Collagen Hybridizing Peptide, 5-FAM Conjugate (F-CHP)



Product Description


The collagen hybridizing peptide (CHP) is a novel and unique peptide that specifically binds unfolded collagen chains, both in vitro and in vivo.[1,2,3] By sharing the Gly-X-Y repeating sequence of natural collagen, CHP has a strong capability to hybridize with denatured collagen chains by reforming the triple helical structure, in a fashion similar to DNA fragments annealing to complementary DNA strands. CHP is extremely specific: it has negligible affinity to intact collagen molecules due to lack of binding sites, and it is inert towards non-specific binding because of its neutral and hydrophilic nature.

CHP is a powerful histopathology tool which enables straightforward detection of inflammation and tissue damage caused by a large variety of diseases, as well as tissue remodeling during development and aging.[3] CHP robustly visualizes the pericellular matrix turnover caused by proteolytic migration of cancer cells within 3D collagen culture, without the use of synthetic fluorogenic matrices or genetically modified cells.[4] CHP can measure and localize mechanical injury to collagenous tissue at the molecular level.[5] It also enables assessment of collagen denaturation in decellularized extracellular matrix.[6] In addition, CHP can be used to specifically visualize collagen bands in SDS-PAGE gels without the need for western blot.[7]

F-CHP is labeled with fluorescein for direct fluorescence detection.

Applications: immunofluorescence, cell imaging, SDS-PAGE (in-gel western)


Synonyms F-CHP, collagen mimetic peptide (CMP)
Molecular weight 2952.01 g/mol
Purity 95% by HPLC
Conjugate Single fluorescein tag per peptide
Excitation 494 nm
Emission 512 nm
Content Purified lyophilized powder
Storage -20 °C as powder, 4 °C after reconstitution in water



  • More informative, reliable and convenient than zymography, DQ collagen, SHG, and TEM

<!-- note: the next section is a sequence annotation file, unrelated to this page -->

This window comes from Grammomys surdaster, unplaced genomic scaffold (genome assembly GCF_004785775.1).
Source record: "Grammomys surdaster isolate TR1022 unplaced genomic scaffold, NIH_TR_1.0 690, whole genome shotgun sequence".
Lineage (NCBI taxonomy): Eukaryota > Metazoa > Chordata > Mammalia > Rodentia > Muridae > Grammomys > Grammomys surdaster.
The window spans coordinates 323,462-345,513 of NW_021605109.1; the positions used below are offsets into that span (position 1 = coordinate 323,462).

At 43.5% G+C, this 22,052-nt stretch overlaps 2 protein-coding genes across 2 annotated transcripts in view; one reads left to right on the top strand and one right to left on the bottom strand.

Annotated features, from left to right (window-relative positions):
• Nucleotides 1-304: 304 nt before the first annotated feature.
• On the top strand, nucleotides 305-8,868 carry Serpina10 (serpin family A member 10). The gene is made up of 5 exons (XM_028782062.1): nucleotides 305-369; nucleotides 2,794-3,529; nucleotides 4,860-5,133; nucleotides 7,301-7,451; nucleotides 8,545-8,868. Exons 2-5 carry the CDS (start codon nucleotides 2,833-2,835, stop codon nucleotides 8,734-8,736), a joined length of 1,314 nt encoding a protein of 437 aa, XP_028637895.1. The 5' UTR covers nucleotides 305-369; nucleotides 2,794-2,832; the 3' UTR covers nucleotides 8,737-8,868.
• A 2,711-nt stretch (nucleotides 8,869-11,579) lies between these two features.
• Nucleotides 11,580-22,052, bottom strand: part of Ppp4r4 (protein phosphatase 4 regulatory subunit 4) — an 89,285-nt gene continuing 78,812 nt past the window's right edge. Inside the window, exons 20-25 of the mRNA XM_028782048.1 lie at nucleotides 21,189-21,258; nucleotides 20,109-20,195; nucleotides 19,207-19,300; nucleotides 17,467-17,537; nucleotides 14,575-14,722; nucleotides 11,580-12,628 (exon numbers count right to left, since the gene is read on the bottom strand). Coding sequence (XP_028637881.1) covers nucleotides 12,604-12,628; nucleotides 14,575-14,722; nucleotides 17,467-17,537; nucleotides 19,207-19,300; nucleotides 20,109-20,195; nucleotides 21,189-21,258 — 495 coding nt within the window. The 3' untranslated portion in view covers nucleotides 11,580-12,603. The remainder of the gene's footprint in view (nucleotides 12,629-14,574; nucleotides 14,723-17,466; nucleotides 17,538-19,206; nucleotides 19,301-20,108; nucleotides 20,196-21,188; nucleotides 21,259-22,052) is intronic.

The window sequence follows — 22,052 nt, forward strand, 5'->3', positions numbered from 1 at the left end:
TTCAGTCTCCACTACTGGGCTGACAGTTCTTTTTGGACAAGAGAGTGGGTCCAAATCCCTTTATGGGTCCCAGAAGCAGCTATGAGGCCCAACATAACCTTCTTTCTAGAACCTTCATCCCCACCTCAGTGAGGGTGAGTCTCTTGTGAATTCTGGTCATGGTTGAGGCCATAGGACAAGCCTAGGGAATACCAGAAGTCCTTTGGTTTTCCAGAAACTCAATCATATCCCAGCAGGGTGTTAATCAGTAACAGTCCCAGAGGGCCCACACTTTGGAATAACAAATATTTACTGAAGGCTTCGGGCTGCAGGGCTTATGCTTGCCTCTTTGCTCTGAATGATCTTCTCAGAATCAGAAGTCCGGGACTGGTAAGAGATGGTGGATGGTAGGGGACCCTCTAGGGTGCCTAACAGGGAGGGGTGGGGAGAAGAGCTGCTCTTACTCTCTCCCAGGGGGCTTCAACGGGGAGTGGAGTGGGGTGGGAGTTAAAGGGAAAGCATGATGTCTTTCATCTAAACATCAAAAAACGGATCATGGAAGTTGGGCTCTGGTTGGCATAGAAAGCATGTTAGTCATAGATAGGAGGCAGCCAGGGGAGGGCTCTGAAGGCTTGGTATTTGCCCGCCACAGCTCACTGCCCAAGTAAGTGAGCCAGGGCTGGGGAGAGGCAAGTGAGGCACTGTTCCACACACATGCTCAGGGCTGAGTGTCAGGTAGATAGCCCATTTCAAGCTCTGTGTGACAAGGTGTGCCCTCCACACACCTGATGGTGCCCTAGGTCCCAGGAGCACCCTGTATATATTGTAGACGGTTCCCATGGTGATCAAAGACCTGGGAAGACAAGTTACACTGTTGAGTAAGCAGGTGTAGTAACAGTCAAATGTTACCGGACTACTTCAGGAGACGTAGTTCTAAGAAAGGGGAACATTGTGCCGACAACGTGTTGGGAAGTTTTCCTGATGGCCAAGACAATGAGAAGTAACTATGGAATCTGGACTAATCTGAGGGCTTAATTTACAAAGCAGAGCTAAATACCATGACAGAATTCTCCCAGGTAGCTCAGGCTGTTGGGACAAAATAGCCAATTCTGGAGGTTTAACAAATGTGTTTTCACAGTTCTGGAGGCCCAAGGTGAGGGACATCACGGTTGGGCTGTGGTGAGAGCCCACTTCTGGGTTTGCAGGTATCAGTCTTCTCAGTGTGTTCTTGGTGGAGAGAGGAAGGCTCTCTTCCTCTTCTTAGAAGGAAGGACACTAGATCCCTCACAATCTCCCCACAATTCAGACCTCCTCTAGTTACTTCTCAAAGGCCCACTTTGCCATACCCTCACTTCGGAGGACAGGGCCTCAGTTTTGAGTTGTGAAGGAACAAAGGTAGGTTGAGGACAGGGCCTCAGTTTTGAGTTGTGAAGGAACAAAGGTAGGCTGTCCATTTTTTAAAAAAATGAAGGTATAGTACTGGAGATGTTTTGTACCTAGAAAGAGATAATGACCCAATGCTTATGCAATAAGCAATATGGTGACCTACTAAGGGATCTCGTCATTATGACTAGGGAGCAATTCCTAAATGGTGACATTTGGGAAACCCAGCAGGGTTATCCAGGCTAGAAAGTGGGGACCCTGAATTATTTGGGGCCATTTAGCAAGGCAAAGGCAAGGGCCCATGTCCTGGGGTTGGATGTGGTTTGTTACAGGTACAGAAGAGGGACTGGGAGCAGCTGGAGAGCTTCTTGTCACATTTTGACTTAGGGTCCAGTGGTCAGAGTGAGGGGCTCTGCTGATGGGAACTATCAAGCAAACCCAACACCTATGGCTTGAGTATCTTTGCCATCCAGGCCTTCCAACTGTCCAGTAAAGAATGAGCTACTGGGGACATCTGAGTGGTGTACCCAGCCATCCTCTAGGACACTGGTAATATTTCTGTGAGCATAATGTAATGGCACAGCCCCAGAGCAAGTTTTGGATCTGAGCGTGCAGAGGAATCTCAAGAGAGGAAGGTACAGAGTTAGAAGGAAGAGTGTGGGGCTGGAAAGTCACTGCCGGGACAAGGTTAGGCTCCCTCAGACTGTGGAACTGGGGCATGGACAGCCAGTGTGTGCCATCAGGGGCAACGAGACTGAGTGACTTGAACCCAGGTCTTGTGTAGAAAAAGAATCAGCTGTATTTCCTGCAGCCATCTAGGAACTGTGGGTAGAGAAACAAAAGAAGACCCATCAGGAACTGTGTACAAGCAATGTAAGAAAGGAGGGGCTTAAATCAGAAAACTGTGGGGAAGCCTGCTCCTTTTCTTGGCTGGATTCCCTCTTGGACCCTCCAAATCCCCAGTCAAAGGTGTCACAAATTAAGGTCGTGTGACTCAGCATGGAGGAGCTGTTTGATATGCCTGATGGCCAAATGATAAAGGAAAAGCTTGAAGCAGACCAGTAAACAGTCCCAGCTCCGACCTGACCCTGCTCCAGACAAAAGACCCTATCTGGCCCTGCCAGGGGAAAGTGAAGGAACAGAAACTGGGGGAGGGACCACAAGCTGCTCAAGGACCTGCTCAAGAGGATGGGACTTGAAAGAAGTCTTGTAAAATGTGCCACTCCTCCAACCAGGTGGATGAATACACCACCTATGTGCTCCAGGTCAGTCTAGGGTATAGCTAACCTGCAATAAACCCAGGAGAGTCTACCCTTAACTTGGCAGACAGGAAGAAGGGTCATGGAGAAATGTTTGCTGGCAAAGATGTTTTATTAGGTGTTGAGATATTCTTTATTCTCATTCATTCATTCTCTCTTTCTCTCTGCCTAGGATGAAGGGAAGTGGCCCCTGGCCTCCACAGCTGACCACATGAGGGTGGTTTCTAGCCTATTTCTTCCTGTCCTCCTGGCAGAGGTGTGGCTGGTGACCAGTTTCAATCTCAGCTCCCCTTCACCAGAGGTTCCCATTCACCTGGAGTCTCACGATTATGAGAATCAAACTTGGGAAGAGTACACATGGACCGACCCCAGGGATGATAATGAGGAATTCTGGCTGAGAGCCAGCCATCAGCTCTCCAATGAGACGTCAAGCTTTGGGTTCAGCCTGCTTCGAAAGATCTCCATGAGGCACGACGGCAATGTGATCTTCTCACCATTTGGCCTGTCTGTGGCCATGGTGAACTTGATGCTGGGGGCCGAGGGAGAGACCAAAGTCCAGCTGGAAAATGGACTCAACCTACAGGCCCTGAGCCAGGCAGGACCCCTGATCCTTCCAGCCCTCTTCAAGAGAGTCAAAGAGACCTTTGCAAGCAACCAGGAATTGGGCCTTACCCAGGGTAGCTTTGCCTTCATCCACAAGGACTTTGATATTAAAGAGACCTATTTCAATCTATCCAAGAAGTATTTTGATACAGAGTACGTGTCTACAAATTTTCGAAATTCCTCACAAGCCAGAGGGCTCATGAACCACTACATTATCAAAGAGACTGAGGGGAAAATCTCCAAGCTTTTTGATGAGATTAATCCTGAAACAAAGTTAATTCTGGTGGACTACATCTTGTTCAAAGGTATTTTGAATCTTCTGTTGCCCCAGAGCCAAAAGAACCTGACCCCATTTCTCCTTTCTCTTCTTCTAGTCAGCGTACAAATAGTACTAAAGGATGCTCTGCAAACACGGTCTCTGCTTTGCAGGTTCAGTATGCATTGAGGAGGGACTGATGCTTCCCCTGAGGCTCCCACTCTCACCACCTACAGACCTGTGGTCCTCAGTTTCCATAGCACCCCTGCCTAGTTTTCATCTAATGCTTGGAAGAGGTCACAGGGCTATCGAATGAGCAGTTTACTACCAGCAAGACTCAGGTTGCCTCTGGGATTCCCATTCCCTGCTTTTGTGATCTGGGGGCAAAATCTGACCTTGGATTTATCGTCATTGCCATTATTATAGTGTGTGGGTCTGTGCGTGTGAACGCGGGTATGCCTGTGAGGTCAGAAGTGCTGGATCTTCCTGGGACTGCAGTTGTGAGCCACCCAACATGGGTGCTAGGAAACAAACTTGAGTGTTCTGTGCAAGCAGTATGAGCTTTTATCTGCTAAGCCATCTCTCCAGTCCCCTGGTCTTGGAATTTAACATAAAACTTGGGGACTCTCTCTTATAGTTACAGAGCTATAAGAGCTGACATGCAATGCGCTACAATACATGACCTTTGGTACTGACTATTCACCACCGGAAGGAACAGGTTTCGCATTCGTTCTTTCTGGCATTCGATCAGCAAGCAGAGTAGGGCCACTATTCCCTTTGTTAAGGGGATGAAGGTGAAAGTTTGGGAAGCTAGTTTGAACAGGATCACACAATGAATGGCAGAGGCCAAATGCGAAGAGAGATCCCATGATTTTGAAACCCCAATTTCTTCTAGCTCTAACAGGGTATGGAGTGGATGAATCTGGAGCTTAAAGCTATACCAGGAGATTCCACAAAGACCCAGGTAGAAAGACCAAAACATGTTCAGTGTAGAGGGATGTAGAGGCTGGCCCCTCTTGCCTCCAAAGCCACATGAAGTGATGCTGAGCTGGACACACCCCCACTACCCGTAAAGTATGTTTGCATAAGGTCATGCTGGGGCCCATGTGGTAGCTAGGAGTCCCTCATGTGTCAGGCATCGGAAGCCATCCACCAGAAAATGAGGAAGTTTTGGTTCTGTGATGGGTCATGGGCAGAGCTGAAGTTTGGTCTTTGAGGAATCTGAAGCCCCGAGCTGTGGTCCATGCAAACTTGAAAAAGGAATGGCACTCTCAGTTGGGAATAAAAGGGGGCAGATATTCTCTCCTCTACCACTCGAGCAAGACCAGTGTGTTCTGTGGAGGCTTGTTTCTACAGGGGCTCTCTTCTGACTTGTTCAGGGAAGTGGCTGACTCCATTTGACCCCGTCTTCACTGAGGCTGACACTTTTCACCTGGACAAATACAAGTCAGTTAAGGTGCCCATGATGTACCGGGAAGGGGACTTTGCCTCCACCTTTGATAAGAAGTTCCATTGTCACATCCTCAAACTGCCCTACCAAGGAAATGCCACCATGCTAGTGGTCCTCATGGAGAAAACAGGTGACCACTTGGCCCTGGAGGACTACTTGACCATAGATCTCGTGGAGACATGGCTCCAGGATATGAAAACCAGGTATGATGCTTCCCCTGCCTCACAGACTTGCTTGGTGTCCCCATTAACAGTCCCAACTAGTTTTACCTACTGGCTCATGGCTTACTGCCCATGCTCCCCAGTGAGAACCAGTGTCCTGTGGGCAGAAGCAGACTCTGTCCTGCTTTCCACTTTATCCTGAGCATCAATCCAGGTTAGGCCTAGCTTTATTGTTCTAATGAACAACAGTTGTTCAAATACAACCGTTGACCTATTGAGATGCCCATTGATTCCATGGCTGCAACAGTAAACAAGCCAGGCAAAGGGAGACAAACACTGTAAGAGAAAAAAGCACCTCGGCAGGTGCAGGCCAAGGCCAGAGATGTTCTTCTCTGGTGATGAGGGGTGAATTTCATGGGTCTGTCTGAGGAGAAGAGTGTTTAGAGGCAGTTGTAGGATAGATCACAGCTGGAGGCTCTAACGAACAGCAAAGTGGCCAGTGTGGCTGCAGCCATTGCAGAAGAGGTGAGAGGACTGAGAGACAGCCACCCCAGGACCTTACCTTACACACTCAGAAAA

• High affinity and unparalleled specificity to collagen with essentially no nonspecific binding
  • Applicable to all types of collagen from all species, relying on collagen's secondary structure instead of any defined sequence for binding
  • Suitable for both frozen and paraffin-embedded sections with no need for antigen retrieval
  • A non-antibody approach with no species restrictions against any co-staining antibody
  • Small size (2% of IgG by MW) enabling facile tissue penetration and whole specimen staining without sectioning
  • Stable in solution under 4 °C, eliminating the need to aliquot for storage 


Key Publications

  1. Targeting and mimicking collagens via triple helical peptide assemblies. Curr. Opin. Chem. Biol., 2013. [link]
  2. Targeting collagen strands by photo-triggered triple-helix hybridization. Proc. Natl. Acad. Sci. U.S.A., 2012. [link]
  3. In situ imaging of tissue remodeling with collagen hybridizing peptides. ACS Nano, 2017. [link]
  4. Visualizing collagen proteolysis by peptide hybridization: From 3D cell culture to in vivo imaging. Biomaterials, 2018. [link]
  5. Molecular level detection and localization of mechanical damage in collagen enabled by collagen hybridizing peptides. Nat. Commun., 2017. [link]
  6. Molecular assessment of collagen denaturation in decellularized tissues using the collagen hybridizing peptide. Acta Biomater., 2017. [link]
  7. Direct detection of collagenous proteins by fluorescently labeled collagen mimetic peptides. Bioconjug. Chem., 2013. [link]


Additional Information

CHP can slowly self-assemble into the triple helical structure in solution during storage. The trimeric CHP requires a simple heating step prior to usage. Please check the protocol for details: CHP_Datasheet.pdf

For research use only. Not intended or approved for diagnostic or therapeutic use.


Related Products

Collagen Hybridizing Peptide, Biotin Conjugate (B-CHP)


Product Citations

  1. Fiona Watt et al., Fibroblast state switching orchestrates dermal maturation and wound healing. bioRxiv (2018) more info
  2. Karl Kadler et al., Protection of circadian rhythms by the protein folding chaperone, BiP. bioRxiv (2018) more info
  3. Fiona Watt et al., Loxl2 is dispensable for dermal development, homeostasis and tumour stroma formation. Plos One (2018) more info
  4. Kenneth Monson et al., Detection and characterization of molecular-level collagen damage in overstretched cerebral arteries. Acta Biomaterialia (2018) more info
  5. Spencer Szczesny et al., Fatigue loading of tendon results in collagen kinking and denaturation but does not change local tissue mechanics. Journal of Biomechanics (2018) more info
  6. Samuel Veres et al., In tendons, differing physiological requirements lead to functionally distinct nanostructures. Scientific Reports (2018) more info
  7. Svenja Illien-Junger et al., Dietary advanced glycation end-product consumption leads to mechanical stiffening of murine intervertebral discs. bioRxiv (2018) more info
  8. Mark Banaszak Holl et al., Fatigue failure mechanism of anterior cruciate ligament fracture. (2018) more info
  9. Themis Kyriakides et al., Decellularized materials derived from TSP2-KO mice promote enhanced neovascularization and integration in diabetic wounds. Biomaterials (2018)